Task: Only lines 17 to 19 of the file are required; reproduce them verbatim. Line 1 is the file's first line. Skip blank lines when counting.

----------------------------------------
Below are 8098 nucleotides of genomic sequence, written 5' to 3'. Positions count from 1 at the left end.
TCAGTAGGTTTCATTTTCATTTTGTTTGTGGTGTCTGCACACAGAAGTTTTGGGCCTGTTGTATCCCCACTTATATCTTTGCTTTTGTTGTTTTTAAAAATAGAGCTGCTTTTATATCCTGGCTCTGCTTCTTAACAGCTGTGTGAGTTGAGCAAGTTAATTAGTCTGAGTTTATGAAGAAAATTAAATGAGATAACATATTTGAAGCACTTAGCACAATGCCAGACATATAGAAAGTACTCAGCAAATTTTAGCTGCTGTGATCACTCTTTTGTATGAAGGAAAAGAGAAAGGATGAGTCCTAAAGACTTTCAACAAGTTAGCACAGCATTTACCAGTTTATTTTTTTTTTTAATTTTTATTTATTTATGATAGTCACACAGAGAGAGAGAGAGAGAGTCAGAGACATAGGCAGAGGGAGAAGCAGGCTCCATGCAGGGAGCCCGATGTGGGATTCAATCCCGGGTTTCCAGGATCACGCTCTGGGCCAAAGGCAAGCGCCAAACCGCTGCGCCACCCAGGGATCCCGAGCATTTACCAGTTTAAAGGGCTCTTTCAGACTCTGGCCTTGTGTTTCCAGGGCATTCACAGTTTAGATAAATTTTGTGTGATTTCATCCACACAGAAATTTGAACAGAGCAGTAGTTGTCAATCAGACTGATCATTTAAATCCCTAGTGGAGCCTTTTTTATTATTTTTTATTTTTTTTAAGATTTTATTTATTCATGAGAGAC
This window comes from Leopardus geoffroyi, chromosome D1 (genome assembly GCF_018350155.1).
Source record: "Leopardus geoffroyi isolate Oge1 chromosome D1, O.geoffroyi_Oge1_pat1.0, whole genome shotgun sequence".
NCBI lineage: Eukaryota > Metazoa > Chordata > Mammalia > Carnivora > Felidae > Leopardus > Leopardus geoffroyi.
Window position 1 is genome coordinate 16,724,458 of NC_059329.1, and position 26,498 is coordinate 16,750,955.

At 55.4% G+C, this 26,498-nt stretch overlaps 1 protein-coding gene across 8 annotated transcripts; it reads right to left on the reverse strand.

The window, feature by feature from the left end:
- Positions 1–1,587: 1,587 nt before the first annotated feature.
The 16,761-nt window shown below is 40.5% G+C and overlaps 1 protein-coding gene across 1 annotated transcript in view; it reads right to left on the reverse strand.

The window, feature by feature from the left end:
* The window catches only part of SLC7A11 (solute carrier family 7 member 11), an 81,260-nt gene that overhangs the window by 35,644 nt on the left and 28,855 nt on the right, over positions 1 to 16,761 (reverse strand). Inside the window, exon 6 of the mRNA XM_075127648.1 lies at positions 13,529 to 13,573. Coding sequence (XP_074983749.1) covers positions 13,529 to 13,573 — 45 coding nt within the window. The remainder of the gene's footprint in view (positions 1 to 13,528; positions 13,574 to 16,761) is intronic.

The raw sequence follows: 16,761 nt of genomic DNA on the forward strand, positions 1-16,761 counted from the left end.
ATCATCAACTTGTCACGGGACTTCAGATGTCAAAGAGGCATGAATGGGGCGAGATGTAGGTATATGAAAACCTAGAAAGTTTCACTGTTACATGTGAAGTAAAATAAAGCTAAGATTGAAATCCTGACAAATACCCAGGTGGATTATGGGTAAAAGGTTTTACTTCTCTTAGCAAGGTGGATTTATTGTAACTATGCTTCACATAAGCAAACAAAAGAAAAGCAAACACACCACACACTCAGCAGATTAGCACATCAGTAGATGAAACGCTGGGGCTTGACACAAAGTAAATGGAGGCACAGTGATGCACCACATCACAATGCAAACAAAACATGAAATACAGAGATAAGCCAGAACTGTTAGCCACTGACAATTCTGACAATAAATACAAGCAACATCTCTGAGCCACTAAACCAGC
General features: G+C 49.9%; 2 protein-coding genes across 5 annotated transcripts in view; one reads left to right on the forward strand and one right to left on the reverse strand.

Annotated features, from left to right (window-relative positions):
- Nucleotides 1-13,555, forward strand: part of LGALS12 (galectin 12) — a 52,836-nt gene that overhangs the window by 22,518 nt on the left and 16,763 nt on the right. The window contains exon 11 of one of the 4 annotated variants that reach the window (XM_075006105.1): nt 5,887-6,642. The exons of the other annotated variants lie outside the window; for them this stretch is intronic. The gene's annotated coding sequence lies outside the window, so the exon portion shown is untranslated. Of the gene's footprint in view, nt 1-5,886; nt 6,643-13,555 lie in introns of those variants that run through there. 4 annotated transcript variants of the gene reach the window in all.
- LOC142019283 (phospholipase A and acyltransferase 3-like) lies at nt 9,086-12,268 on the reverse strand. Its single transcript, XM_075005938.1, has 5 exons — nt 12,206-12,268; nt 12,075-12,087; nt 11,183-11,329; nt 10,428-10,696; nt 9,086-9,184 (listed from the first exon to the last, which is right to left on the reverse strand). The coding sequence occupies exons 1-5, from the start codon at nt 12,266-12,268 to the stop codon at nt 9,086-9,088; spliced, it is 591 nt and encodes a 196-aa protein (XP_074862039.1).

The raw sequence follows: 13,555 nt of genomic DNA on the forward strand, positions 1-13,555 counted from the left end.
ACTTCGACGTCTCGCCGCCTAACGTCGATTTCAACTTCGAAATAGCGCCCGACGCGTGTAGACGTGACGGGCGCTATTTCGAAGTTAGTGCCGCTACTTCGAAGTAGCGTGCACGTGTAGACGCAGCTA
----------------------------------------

- Nucleotides 1-13,555, forward strand: part of LGALS12 (galectin 12) — a 52,836-nt gene that overhangs the window by 22,518 nt on the left and 16,763 nt on the right. The window contains exon 11 of one of the 4 annotated variants that reach the window (XM_075006105.1): nt 5,887-6,642. The exons of the other annotated variants lie outside the window; for them this stretch is intronic. The gene's annotated coding sequence lies outside the window, so the exon portion shown is untranslated. Of the gene's footprint in view, nt 1-5,886; nt 6,643-13,555 lie in introns of those variants that run through there. 4 annotated transcript variants of the gene reach the window in all.
- LOC142019283 (phospholipase A and acyltransferase 3-like) lies at nt 9,086-12,268 on the reverse strand. Its single transcript, XM_075005938.1, has 5 exons — nt 12,206-12,268; nt 12,075-12,087; nt 11,183-11,329; nt 10,428-10,696; nt 9,086-9,184 (listed from the first exon to the last, which is right to left on the reverse strand). The coding sequence occupies exons 1-5, from the start codon at nt 12,266-12,268 to the stop codon at nt 9,086-9,088; spliced, it is 591 nt and encodes a 196-aa protein (XP_074862039.1).

The raw sequence follows: 13,555 nt of genomic DNA on the forward strand, positions 1-13,555 counted from the left end.